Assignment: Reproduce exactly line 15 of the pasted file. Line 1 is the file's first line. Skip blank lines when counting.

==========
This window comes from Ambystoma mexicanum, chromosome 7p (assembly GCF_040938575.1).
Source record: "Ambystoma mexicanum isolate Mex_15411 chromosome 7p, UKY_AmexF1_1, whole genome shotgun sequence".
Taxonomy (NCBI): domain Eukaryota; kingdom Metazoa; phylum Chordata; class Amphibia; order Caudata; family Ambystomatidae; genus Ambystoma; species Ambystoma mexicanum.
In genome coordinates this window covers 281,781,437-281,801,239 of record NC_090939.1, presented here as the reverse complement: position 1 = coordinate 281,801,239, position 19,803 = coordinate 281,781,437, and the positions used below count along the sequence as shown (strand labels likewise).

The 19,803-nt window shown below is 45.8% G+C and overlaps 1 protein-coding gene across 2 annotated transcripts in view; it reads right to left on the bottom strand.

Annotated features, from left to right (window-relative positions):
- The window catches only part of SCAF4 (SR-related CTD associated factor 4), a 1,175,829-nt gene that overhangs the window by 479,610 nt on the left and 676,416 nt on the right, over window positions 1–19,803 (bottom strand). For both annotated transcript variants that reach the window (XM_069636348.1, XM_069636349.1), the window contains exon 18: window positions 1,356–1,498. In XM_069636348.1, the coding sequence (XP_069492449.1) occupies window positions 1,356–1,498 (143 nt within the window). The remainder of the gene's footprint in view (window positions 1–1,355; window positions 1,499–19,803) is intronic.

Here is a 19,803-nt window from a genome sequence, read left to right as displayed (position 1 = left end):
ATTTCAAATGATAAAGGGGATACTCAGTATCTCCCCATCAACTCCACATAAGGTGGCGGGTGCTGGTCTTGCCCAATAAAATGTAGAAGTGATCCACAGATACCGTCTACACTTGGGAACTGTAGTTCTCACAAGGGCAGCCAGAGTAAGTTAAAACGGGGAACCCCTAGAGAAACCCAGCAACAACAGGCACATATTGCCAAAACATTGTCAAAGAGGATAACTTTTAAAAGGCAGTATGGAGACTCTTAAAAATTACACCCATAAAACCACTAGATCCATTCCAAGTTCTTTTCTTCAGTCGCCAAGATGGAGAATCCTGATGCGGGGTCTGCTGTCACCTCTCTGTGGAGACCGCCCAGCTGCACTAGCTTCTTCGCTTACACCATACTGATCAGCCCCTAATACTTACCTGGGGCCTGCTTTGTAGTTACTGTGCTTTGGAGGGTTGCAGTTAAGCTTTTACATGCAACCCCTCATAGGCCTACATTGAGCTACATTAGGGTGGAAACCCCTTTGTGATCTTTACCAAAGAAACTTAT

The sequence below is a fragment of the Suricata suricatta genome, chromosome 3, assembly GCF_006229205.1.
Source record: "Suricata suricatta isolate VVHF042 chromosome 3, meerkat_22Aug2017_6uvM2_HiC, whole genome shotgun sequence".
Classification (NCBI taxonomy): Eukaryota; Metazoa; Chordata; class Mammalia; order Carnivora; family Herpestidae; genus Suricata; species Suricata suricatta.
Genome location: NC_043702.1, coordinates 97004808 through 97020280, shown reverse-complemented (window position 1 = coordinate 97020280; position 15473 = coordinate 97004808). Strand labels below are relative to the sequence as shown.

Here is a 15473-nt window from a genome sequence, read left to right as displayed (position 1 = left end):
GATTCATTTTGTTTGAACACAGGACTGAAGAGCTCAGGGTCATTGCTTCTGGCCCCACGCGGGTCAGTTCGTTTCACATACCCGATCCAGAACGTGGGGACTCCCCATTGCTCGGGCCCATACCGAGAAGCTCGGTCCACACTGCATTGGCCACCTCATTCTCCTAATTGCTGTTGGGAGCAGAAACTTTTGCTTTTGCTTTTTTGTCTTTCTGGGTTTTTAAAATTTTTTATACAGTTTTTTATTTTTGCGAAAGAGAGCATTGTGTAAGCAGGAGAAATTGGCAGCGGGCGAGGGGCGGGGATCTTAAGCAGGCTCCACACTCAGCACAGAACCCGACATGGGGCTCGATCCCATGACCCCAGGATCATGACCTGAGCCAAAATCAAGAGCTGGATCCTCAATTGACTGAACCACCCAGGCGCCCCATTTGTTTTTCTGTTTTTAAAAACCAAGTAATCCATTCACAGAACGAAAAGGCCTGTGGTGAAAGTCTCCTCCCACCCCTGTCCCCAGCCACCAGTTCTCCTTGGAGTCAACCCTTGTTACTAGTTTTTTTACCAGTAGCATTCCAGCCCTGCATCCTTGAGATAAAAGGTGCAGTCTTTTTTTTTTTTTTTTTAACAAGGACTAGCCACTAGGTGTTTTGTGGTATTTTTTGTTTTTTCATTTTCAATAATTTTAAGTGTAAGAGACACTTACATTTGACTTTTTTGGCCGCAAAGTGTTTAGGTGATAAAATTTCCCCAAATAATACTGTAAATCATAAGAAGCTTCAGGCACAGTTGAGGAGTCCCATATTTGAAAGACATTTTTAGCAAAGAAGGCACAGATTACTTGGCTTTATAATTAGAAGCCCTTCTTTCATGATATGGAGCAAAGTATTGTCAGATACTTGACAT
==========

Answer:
GATTCATTTTGTTTGAACACAGGACTGAAGAGCTCAGGGTCATTGCTTCTGGCCCCACGCGGGTCAGTTCGTTTCACATACCCGATCCAGAACGTGGGGACTCCCCATTGCTCGGGCCCATACCGAGAAGCTCGGTCCACACTGCATTGGCCACCTCATTCTCCTAATTGCTGTTGGGAGCAGAAACTTTTGCTTTTGCTTTTTTGTCTTTCTGGGTTTTTAAAATTTTTTATACAGTTTTTTATTTTTGCGAAAGAGAGCATTGTGTAAGCAGGAGAAATTGGCAGCGGGCGAGGGGCGGGGATCTTAAGCAGGCTCCACACTCAGCACAGAACCCGACATGGGGCTCGATCCCATGACCCCAGGATCATGACCTGAGCCAAAATCAAGAGCTGGATCCTCAATTGACTGAACCACCCAGGCGCCCCATTTGTTTTTCTGTTTTTAAAAACCAAGTAATCCATTCACAGAACGAAAAGGCCTGTGGTGAAAGTCTCCTCCCACCCCTGTCCCCAGCCACCAGTTCTCCTTGGAGTCAACCCTTGTTACTAGTTTTTTTACCAGTAGCATTCCAGCCCTGCATCCTTGAGATAAAAGGTGCAGTCTTTTTTTTTTTTTTTTTAACAAGGACTAGCCACTAGGTGTTTTGTGGTATTTTTTGTTTTTTCATTTTCAATAATTTTAAGTGTAAGAGACACTTACATTTGACTTTTTTGGCCGCAAAGTGTTTAGGTGATAAAATTTCCCCAAATAATACTGTAAATCATAAGAAGCTTCAGGCACAGTTGAGGAGTCCCATATTTGAAAGACATTTTTAGCAAAGAAGGCACAGATTACTTGGCTTTATAATTAGAAGCCCTTCTTTCATGATATGGAGCAAAGTATTGTCAGATACTTGACAT